All patients had adequate symptom control following palliative care input. The relief of symptoms was assessed based on sequential changes in the ESAS scale, which was documented during each visit. Changes in the symptom relief scores were statistically significant [See [Table 2]]. Twenty-nine patients received medical assistive equipment like, water bed, wheel chairs, diapers, bed pans, etc. Total 146 patients needed hospice referral and 102 patients needed brief period of hospitalization. 50.98% patients were cared for at home, 28.85% patients needed hospice referral and 20.15% patients needed brief period of hospitalization.
3840 telephonic follow-up calls were done to enquire about patient's general condition and symptom management. The perceived benefits were: Continuity of care was maintained, early reporting of symptoms and early management on phone with/without liasioning with LGP, prioritizing the patient for home visit and development of good rapport with the caregivers.
Palliative home care team was successful in involving neighbors in patient care and this has decreased caregiver availability issues to a large extent. The visits have helped family members to get over the fear of contagion of cancer, social stigma and changed their overall attitude toward the patients. In addition to providing adequate physical comfort, the counseling has reduced the apprehension of the family members, to care for their loved ones who are at the end of life phase of illness trajectory. Out of 506 patients, 87 patients and/or caregivers required recounselling at home. Counseling had helped the patients to receive continued psychosocial support at home environment. All families were counseled about avoiding needless hospitalization. Symptoms like anxiety and depression were well controlled. Future care, end of life symptoms and process of dying were discussed with the patients and caregivers, and patients and their families were prepared for the inevitable.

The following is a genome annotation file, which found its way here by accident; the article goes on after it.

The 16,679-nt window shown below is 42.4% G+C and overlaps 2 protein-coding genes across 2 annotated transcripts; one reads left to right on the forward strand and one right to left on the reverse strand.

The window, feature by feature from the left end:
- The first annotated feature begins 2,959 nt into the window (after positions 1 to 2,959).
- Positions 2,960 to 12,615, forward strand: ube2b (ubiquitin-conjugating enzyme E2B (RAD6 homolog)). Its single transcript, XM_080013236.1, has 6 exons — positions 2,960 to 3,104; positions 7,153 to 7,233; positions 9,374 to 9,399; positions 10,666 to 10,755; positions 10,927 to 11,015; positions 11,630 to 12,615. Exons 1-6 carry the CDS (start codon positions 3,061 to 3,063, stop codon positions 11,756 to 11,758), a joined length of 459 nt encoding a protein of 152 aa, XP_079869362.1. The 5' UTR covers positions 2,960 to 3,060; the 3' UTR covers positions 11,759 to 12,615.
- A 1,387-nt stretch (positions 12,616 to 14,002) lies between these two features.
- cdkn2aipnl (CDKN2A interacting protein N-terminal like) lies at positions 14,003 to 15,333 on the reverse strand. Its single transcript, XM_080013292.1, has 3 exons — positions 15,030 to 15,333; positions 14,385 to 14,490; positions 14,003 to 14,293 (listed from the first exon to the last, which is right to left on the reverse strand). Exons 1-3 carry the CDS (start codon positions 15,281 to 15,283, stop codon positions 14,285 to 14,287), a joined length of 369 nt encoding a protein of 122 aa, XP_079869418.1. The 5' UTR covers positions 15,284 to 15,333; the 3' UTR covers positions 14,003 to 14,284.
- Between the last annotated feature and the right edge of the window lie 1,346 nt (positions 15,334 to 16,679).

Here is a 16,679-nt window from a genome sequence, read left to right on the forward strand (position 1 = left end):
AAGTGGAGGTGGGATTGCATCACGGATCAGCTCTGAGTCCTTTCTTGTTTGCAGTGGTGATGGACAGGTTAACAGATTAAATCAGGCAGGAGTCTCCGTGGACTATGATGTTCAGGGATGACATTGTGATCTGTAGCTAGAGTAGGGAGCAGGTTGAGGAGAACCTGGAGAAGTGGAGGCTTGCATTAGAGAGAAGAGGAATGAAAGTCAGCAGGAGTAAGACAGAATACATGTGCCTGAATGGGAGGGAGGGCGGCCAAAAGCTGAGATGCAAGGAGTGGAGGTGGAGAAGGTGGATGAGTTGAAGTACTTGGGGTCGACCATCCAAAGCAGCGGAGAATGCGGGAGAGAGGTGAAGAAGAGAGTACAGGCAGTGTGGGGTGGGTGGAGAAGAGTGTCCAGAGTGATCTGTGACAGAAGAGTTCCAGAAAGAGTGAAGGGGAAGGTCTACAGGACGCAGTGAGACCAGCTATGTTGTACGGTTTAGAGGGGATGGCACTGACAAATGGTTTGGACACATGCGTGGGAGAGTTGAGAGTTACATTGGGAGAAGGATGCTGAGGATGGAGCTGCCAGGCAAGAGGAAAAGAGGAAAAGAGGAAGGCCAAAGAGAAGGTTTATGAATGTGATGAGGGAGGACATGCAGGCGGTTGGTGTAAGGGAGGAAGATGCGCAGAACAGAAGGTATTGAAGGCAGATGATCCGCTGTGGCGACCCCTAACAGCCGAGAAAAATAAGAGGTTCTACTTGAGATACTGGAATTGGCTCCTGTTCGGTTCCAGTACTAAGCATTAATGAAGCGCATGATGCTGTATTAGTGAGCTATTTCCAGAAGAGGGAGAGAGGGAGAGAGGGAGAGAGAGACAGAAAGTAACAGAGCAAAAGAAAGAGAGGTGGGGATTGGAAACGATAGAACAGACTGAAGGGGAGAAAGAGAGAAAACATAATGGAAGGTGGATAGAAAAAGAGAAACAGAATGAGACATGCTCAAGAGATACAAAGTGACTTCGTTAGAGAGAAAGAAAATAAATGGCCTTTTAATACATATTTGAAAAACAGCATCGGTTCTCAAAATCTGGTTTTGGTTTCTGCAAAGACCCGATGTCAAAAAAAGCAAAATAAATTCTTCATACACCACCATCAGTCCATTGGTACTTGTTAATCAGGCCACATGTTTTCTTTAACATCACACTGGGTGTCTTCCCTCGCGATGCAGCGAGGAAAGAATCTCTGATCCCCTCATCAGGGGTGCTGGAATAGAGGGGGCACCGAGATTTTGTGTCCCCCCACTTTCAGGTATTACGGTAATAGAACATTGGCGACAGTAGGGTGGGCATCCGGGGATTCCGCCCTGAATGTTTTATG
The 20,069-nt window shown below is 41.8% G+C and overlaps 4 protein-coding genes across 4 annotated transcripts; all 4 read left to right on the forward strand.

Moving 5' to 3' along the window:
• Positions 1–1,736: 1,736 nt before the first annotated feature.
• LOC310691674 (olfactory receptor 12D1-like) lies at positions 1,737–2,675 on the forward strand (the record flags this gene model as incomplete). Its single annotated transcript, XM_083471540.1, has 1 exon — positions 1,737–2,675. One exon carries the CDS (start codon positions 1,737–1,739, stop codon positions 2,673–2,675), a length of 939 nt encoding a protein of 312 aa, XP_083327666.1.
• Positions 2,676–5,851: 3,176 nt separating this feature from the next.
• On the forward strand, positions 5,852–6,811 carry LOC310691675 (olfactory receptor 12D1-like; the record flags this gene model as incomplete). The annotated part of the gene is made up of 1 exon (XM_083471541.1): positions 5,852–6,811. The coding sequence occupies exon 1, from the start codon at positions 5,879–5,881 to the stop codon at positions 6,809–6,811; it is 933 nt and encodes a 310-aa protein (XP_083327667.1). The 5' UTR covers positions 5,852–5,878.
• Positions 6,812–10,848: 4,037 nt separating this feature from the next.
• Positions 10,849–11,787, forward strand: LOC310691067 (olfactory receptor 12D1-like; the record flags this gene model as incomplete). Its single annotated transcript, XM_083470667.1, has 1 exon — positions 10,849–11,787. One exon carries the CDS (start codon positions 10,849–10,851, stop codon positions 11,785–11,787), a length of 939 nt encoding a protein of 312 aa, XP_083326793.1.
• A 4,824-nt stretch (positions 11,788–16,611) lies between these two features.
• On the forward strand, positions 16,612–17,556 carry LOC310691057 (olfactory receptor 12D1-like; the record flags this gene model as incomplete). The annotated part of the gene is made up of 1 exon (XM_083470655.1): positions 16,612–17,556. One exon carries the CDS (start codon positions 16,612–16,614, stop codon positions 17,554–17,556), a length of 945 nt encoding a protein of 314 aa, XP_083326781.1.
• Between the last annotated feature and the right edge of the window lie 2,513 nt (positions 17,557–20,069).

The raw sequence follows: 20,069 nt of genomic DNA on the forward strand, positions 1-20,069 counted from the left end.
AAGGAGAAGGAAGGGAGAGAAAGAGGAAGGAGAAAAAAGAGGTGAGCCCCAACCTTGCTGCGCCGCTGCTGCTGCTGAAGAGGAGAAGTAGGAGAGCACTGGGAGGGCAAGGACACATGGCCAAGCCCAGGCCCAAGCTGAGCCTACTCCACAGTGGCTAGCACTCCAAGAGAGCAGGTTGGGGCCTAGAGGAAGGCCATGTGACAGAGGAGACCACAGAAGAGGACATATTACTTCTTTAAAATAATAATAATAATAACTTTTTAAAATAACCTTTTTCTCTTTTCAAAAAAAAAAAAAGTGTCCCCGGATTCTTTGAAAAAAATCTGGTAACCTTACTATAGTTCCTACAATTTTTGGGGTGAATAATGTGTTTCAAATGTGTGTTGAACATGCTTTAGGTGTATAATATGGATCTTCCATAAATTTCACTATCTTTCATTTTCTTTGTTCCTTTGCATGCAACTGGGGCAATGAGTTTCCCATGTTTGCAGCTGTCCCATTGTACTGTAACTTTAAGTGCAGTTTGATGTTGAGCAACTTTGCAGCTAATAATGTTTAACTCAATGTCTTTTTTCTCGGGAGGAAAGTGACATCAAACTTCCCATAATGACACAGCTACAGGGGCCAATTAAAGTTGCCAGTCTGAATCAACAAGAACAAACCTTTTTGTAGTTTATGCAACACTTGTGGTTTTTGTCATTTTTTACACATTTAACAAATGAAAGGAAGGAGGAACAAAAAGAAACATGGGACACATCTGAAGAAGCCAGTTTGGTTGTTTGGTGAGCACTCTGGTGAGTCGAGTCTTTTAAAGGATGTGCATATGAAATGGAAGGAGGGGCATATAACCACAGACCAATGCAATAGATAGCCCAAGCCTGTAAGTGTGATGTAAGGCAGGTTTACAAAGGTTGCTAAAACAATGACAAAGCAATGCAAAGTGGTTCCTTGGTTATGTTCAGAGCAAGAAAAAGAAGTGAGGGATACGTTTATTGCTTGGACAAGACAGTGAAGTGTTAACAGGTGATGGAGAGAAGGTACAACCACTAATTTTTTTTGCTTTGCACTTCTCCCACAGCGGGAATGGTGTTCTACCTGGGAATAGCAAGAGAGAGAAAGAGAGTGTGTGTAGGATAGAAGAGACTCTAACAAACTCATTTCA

Out of hours
For 421/506 (83.20%) patients, LGPs were recruited for OOH. The perceived benefits were: Continuity of care at home, a sense of support felt by the family to care for the patient at home, timely intervention with LGPs, and more economically viable care. In all, 266 patients were verified and certified to be dead at home by the LGPs. Due to the regular home visits by the home care team and liaison of LGPs, the unnecessary hospitalization was deferred in most of the patients. Only 102 patients required temporary hospital-based supportive care.